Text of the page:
More weather. Of course. And this prevented my delivery of the doc’s socks, which I’d been diligently working on for several weeks. And had not yet posted because they weren’t finished. The back-story is that every time I take Bill to any doctor, they’ll always check his ankles because of his congestive heart failure. Which tend to be decked out in socks I’ve knitted for him – after 15 years, he’s got a sizeable wardrobe of them. His primary always remarks on this, sighs wistfully and wishes aloud that someone would knit a pair for him. He’s a great doctor, so when I found this sock yarn, it seemed to have his name on it. Over time, it became the socks I’ll give him next week – because a flash blizzard, which fortunately stopped at about 2 inches – which, come on, we didn’t need – sent me home early. They're seen here photographed next to my sleeping and oblivious cat, who is also warm and cosy.
I’ve been spring-cleaning my studio, and of course one way to do it is to use things up. I’d been saving tea-pot and tea-cup and general tea-themed fabric for a long, long time, and its time arrived. Voila – a tea quilt.
Once upon a time, there was a bag of silky wool roving, that hadn’t been around ALL that long, but was preying on my mind. I spun some of it and made it into an awfully heavy hat, which was the first thing to sell at last fall's crafts sales. I spun the rest of it one evening a month or so again, then thought about it for a while. Eventually decided to knit it into a shawlette, a shoulder-warming larger-than-a-collar enterprise that went moderately quickly and has a definitely homespun, cosy touch. I can see this as a great place to showcase a shawl pin.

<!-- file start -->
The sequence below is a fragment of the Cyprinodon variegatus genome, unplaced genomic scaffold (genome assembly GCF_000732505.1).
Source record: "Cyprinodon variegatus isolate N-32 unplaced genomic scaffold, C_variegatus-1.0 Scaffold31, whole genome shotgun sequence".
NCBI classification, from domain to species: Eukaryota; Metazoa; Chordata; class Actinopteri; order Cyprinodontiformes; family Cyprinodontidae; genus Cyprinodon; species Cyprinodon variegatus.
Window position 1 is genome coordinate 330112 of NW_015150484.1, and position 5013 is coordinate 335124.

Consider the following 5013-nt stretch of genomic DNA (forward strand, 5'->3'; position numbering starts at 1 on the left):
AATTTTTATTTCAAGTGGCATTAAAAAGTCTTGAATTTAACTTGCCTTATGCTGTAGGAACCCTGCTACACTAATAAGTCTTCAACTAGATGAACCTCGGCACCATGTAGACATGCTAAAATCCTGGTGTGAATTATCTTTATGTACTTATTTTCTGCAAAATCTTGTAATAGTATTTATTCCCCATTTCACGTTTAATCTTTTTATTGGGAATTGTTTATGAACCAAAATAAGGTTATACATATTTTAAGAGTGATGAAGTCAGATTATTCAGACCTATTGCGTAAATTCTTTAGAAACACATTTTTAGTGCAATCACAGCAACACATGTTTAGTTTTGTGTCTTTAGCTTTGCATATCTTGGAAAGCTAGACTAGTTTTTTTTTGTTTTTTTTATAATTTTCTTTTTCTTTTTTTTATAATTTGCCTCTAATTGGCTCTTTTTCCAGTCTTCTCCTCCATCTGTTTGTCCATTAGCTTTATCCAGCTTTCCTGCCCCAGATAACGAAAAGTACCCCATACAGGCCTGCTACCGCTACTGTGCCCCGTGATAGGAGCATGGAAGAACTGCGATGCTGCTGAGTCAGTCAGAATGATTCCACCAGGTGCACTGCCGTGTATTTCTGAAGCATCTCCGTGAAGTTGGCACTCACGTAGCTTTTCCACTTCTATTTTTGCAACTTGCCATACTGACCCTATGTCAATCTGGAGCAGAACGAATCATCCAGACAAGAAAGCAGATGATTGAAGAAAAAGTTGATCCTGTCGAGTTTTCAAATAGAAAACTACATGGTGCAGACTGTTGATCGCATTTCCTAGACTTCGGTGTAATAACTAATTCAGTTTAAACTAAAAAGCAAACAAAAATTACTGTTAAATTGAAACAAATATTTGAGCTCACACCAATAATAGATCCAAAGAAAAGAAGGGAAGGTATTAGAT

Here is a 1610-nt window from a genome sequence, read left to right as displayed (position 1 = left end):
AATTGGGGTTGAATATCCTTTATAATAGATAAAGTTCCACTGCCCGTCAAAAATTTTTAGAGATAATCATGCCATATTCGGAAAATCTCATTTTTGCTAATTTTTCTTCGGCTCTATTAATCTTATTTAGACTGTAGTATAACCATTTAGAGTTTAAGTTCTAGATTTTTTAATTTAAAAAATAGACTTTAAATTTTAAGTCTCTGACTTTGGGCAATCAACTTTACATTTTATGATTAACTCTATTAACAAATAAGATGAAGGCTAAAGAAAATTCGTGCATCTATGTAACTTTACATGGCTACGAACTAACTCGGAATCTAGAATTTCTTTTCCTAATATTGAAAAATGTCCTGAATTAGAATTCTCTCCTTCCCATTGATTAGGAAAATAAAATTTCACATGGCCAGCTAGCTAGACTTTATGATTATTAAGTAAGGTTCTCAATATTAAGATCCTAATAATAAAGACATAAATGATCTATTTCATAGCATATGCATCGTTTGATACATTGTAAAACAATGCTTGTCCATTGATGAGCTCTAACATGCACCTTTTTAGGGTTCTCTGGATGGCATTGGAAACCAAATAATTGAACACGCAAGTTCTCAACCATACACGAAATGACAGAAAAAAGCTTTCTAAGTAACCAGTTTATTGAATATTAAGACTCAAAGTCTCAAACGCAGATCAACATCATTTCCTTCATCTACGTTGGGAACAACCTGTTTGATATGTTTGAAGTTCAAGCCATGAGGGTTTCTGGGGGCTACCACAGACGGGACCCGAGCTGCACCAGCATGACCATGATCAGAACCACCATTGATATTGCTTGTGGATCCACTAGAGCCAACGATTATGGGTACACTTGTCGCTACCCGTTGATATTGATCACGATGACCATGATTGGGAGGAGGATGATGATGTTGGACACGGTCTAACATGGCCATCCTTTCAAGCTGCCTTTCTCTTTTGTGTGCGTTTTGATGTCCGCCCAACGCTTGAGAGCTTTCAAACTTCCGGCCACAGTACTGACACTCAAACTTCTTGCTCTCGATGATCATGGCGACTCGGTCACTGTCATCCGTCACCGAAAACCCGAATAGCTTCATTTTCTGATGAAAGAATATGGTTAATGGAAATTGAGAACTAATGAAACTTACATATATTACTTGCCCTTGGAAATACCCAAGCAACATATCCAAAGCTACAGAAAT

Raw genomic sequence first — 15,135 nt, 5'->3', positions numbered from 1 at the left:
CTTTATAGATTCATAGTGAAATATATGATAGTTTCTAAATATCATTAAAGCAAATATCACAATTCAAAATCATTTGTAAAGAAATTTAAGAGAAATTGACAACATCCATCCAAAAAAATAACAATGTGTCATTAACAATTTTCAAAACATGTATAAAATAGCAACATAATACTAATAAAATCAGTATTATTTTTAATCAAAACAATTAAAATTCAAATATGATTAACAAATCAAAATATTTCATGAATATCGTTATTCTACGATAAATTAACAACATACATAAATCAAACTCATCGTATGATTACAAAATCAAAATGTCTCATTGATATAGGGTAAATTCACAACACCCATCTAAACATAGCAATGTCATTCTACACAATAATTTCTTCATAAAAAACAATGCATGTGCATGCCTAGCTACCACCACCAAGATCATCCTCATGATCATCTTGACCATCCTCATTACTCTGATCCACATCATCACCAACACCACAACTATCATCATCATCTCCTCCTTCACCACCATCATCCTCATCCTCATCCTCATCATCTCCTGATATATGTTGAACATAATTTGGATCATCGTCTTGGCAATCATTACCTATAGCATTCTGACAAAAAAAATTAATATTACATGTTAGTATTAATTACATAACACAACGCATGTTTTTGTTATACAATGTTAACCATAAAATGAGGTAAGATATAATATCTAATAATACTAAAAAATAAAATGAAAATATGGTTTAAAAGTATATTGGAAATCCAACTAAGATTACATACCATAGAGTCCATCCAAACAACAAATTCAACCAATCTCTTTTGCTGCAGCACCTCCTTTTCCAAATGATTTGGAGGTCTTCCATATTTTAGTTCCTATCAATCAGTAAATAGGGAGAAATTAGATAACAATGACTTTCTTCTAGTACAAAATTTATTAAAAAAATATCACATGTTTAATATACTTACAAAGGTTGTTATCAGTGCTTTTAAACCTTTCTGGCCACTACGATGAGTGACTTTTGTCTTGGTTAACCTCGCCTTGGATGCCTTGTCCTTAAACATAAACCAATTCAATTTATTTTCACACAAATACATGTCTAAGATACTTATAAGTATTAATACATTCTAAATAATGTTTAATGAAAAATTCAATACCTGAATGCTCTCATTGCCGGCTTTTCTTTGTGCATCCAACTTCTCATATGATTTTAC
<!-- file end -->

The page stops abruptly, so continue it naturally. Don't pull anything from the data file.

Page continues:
This was finished mid-February but not given away until just a little later. It’s a scarf I knitted and turned into a cowl for a handsome grandson of Bill’s. (All Bill’s grands are gorgeous).
The socklets were started last summer – but I finished them on the plane to Florida and wore them there on a day that turned out to be too warm to need them. But I’m looking forward to warmer spring weather, snow-melt and all that good stuff – so they’ll be timely for the season.
Lastly, in the studio cleaning, I finally re-discovered the blanket I’d begun and not-yet finished for a spring baby. A friend just had a girl, so it’s going to my about-to-be-great-friend, the Princess Jillian. Jillian, if you’re reading this – and I wouldn’t be surprised if you are! - it’s a pity you were born in such cold weather, but at some time, you might appreciate a lighter blanket than the ones you need now when you’re not cuddled next to your beautiful mother… and it will come to you next week.
Weather permitting, of course. It’s supposed to be better weather this coming week – I’m waiting to see what happens with the huge, heavy ice-dams at our gutters. But I did see a sign of hopefulness this morning outside a church I passed, “This, too, shall melt.”